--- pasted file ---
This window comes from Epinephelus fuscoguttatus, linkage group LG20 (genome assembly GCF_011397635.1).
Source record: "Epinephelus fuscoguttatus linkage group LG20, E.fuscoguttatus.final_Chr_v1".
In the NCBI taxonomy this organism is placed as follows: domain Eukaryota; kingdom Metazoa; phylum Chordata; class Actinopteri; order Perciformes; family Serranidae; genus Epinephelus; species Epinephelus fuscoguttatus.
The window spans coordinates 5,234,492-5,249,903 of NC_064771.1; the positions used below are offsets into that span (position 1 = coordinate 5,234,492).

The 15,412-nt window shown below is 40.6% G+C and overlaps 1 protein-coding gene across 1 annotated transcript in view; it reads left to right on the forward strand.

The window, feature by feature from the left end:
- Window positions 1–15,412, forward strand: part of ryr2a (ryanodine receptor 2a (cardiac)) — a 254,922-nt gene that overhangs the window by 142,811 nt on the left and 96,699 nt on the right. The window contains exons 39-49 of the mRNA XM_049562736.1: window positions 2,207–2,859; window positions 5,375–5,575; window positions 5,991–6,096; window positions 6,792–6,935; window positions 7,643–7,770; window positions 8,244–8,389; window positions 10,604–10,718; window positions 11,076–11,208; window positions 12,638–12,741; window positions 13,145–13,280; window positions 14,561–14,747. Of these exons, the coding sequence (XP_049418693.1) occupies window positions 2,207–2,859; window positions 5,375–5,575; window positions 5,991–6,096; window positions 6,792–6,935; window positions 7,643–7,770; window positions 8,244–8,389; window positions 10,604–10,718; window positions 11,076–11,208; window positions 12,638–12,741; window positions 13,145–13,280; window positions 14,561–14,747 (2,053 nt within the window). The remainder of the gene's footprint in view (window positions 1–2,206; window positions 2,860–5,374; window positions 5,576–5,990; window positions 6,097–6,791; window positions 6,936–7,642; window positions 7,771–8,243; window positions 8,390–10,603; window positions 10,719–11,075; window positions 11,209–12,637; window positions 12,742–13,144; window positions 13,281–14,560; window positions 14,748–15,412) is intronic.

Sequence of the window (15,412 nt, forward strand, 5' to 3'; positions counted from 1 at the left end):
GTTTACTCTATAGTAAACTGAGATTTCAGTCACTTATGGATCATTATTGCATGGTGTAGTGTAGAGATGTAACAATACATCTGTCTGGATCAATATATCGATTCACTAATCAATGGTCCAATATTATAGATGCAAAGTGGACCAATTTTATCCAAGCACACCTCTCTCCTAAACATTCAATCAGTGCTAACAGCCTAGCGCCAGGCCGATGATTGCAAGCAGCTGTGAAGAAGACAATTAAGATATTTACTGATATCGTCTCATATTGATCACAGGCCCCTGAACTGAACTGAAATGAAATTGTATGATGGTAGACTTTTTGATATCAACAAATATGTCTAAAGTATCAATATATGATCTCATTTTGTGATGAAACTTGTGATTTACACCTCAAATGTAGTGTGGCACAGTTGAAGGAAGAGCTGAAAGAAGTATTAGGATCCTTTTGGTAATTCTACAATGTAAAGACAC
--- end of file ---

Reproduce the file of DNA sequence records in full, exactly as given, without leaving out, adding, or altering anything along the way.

This window comes from Epinephelus fuscoguttatus, linkage group LG20 (genome assembly GCF_011397635.1).
Source record: "Epinephelus fuscoguttatus linkage group LG20, E.fuscoguttatus.final_Chr_v1".
In the NCBI taxonomy this organism is placed as follows: domain Eukaryota; kingdom Metazoa; phylum Chordata; class Actinopteri; order Perciformes; family Serranidae; genus Epinephelus; species Epinephelus fuscoguttatus.
The window spans coordinates 5,234,492-5,249,903 of NC_064771.1; the positions used below are offsets into that span (position 1 = coordinate 5,234,492).

The 15,412-nt window shown below is 40.6% G+C and overlaps 1 protein-coding gene across 1 annotated transcript in view; it reads left to right on the forward strand.

The window, feature by feature from the left end:
- Window positions 1–15,412, forward strand: part of ryr2a (ryanodine receptor 2a (cardiac)) — a 254,922-nt gene that overhangs the window by 142,811 nt on the left and 96,699 nt on the right. The window contains exons 39-49 of the mRNA XM_049562736.1: window positions 2,207–2,859; window positions 5,375–5,575; window positions 5,991–6,096; window positions 6,792–6,935; window positions 7,643–7,770; window positions 8,244–8,389; window positions 10,604–10,718; window positions 11,076–11,208; window positions 12,638–12,741; window positions 13,145–13,280; window positions 14,561–14,747. Of these exons, the coding sequence (XP_049418693.1) occupies window positions 2,207–2,859; window positions 5,375–5,575; window positions 5,991–6,096; window positions 6,792–6,935; window positions 7,643–7,770; window positions 8,244–8,389; window positions 10,604–10,718; window positions 11,076–11,208; window positions 12,638–12,741; window positions 13,145–13,280; window positions 14,561–14,747 (2,053 nt within the window). The remainder of the gene's footprint in view (window positions 1–2,206; window positions 2,860–5,374; window positions 5,576–5,990; window positions 6,097–6,791; window positions 6,936–7,642; window positions 7,771–8,243; window positions 8,390–10,603; window positions 10,719–11,075; window positions 11,209–12,637; window positions 12,742–13,144; window positions 13,281–14,560; window positions 14,748–15,412) is intronic.

Sequence of the window (15,412 nt, forward strand, 5' to 3'; positions counted from 1 at the left end):
GTTTACTCTATAGTAAACTGAGATTTCAGTCACTTATGGATCATTATTGCATGGTGTAGTGTAGAGATGTAACAATACATCTGTCTGGATCAATATATCGATTCACTAATCAATGGTCCAATATTATAGATGCAAAGTGGACCAATTTTATCCAAGCACACCTCTCTCCTAAACATTCAATCAGTGCTAACAGCCTAGCGCCAGGCCGATGATTGCAAGCAGCTGTGAAGAAGACAATTAAGATATTTACTGATATCGTCTCATATTGATCACAGGCCCCTGAACTGAACTGAAATGAAATTGTATGATGGTAGACTTTTTGATATCAACAAATATGTCTAAAGTATCAATATATGATCTCATTTTGTGATGAAACTTGTGATTTACACCTCAAATGTAGTGTGGCACAGTTGAAGGAAGAGCTGAAAGAAGTATTAGGATCCTTTTGGTAATTCTACAATGTAAAGACAC